I'm interested in the implementation of a function mvncdf, (http://cn.mathworks.com/help/stats/mvncdf.html).

Specifically, I want to know its implementation of passing an array and returning an array. I want to know if it's done in a efficient way. Because I'm using numpy, and there is no counterpart in numpy with this.

  • Aside: though the interface isn't nice, you can use mvn.mvnun in scipy, see here. – DSM Feb 7 '16 at 3:07
  • 1
    In what sense might the array passing be efficient, more or less so, in either language? Is that something distinct from the calculation method? – hpaulj Feb 7 '16 at 5:19
  • @DSM, thanks, I can't believe that I replied to that post several days ago. – cqcn1991 Feb 7 '16 at 8:08
  • @DSM, I know what's wrong with mvn.mvnun with scipy now, It's not a cdf in our common sense. The cdf we talk about don't invovle the lower bound at all, because it all come from the -inf. – cqcn1991 Feb 8 '16 at 1:21

In MATLAB, type edit mvncdf.m. (This does not work for all functions, as they may be only distributed in compiled form.) If you do not have MATLAB, the octave implementation is available here.


The Octave code can be seen at:


Why should there be anything special how it passes arrays, in or out, in either language? The Octave code parses a flexible set of inputs. The calculation work appears to be iterative. The time spent in calculations probably exceeds any interface work.

So the Octave version takes in some mix of

x,mu,sigma, a 

assigning defaults to the missing parameters. cases is the first dimension of x.

The meat of the function appears to be:

  c = chol (sigma)';
  p = zeros (cases, 1);       # array that it returns
  varsum = zeros (cases, 1);

  err = ones (cases, 1) .* err_eps;   # the other return
  # Apply crude Monte-Carlo estimation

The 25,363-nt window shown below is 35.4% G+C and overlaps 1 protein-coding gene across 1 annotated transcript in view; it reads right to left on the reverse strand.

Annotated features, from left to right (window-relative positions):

while any (err >= err_eps)
    # Sample from q-1 dimensional unit hypercube
    w = rand (cases, q - 1);

    # Transformation of the multivariate normal integral
    dvev = normcdf ([a(:, 1) / c(1, 1), x(:, 1) / c(1, 1)]);
    dv = dvev(:, 1);
    ev = dvev(:, 2);
    fv = ev - dv;
    y = zeros (cases, q - 1);
    for i = 1:(q - 1)
      y(:, i) = norminv (dv + w(:, i) .* (ev - dv));
      dvev = normcdf ([(a(:, i + 1) - c(i + 1, 1:i) .* y(:, 1:i)) ./ c(i + 1, i + 1), (x(:, i + 1) - c(i + 1, 1:i) .* y(:, 1:i)) ./ c(i + 1, i + 1)]);
      dv = dvev(:, 1);
      ev = dvev(:, 2);
      fv = (ev - dv) .* fv;

    # Estimate standard error
    varsum += (n - 1) .* ((fv - p) .^ 2) ./ n;
    err = gamma .* sqrt (varsum ./ (n .* (n - 1)));
    p += (fv - p) ./ n;

In Python terms it would end with return p, err. With the scipy equivalents of norminv and normcdf, translation to numpy should be straight forward. I don't see any efficiency issues dealing with implementation of passing an array and returning an array. p has the same number of rows as x, but otherwise is not a copy or view of x.

  • Sorry about the dup-linking :) – Divakar Feb 7 '16 at 20:09
  • No need to delete this man, this is very helpful. I wish there were a combine option that could combine the 2 answers of yours and making a better one. – cqcn1991 Feb 8 '16 at 1:23

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